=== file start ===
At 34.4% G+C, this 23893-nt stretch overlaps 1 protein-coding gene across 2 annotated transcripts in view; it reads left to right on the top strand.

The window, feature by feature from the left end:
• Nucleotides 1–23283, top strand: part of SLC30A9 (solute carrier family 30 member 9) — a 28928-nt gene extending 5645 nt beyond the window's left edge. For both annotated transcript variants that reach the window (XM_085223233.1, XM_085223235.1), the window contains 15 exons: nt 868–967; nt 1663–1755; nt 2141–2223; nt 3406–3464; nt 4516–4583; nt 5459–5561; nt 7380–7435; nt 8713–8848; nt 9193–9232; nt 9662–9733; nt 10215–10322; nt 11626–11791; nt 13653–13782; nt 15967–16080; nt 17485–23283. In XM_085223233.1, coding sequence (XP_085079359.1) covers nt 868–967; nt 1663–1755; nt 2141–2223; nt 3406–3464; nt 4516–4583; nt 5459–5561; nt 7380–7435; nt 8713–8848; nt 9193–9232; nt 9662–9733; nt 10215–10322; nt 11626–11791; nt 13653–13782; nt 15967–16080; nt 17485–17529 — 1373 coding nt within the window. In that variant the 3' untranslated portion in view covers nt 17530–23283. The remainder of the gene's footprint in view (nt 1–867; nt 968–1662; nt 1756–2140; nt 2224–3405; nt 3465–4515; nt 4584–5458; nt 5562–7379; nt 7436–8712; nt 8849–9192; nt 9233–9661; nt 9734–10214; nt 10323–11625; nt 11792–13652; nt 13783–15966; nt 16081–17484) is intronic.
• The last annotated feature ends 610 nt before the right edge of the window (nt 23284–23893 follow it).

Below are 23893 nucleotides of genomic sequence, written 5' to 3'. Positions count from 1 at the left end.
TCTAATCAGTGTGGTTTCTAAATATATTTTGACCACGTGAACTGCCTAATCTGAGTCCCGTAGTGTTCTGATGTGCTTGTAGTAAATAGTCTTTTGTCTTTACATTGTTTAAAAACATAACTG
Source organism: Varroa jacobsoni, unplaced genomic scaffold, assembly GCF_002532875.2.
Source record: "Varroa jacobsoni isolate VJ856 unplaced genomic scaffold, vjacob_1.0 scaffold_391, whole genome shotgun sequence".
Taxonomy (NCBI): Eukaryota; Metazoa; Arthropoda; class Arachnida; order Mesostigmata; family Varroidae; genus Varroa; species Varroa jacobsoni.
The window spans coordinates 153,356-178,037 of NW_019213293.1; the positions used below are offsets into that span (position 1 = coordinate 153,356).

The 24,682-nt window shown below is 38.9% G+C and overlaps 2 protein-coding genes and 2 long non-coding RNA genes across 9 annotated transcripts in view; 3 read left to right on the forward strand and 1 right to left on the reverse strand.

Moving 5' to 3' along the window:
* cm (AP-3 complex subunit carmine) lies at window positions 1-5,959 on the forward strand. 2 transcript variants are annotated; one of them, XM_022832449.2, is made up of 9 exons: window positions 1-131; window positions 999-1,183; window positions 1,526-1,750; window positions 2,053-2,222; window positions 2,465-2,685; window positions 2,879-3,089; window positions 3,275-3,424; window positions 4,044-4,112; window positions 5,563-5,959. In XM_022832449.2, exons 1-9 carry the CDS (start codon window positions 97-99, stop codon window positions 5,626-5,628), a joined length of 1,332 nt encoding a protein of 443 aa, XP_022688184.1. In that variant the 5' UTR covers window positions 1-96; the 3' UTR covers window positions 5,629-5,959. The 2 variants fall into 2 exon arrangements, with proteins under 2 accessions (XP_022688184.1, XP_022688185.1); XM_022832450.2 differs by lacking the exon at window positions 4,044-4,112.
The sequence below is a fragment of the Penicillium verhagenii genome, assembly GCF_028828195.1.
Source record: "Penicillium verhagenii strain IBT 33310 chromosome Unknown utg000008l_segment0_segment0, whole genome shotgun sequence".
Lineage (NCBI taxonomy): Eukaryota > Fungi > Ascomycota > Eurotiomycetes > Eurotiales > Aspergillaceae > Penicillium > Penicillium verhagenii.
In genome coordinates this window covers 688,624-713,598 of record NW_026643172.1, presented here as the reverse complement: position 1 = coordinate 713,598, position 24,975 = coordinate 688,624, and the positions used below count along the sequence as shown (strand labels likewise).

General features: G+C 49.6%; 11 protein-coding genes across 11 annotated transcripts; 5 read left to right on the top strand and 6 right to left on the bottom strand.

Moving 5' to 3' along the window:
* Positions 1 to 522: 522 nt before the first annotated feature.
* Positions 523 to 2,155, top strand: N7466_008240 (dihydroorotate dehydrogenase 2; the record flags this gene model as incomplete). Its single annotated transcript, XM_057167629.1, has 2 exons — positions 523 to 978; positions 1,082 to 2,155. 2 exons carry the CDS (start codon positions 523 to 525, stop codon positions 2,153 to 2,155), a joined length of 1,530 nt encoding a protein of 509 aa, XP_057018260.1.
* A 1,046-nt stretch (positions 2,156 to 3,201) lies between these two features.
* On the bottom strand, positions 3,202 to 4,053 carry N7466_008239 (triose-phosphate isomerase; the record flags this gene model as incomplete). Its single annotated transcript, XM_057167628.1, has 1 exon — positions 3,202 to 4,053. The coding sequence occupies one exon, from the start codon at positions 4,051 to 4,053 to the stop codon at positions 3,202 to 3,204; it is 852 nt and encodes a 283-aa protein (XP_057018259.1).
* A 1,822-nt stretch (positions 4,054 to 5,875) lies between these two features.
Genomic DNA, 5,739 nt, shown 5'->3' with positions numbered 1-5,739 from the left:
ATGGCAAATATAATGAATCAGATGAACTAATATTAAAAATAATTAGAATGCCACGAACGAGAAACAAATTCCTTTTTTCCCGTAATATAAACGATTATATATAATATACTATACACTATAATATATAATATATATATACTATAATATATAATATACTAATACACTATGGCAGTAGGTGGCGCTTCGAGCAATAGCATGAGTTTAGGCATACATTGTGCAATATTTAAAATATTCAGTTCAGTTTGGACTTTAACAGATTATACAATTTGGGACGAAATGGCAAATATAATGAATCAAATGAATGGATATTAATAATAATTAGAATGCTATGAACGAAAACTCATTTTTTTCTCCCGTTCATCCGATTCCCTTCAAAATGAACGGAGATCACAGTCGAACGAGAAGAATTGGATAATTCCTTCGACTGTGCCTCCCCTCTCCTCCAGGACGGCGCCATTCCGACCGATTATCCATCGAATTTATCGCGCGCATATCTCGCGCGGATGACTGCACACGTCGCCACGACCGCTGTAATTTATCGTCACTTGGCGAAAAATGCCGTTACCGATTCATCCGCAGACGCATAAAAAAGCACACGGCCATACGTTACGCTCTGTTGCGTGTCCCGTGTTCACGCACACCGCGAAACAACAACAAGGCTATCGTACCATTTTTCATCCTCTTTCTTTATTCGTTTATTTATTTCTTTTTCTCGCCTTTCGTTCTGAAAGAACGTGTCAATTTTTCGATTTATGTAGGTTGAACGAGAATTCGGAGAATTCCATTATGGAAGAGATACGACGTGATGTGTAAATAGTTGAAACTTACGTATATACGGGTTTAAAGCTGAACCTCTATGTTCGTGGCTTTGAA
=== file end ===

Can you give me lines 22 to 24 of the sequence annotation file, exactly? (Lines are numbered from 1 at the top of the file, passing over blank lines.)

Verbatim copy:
* A 1,046-nt stretch (positions 2,156 to 3,201) lies between these two features.
* On the bottom strand, positions 3,202 to 4,053 carry N7466_008239 (triose-phosphate isomerase; the record flags this gene model as incomplete). Its single annotated transcript, XM_057167628.1, has 1 exon — positions 3,202 to 4,053. The coding sequence occupies one exon, from the start codon at positions 4,051 to 4,053 to the stop codon at positions 3,202 to 3,204; it is 852 nt and encodes a 283-aa protein (XP_057018259.1).
* A 1,822-nt stretch (positions 4,054 to 5,875) lies between these two features.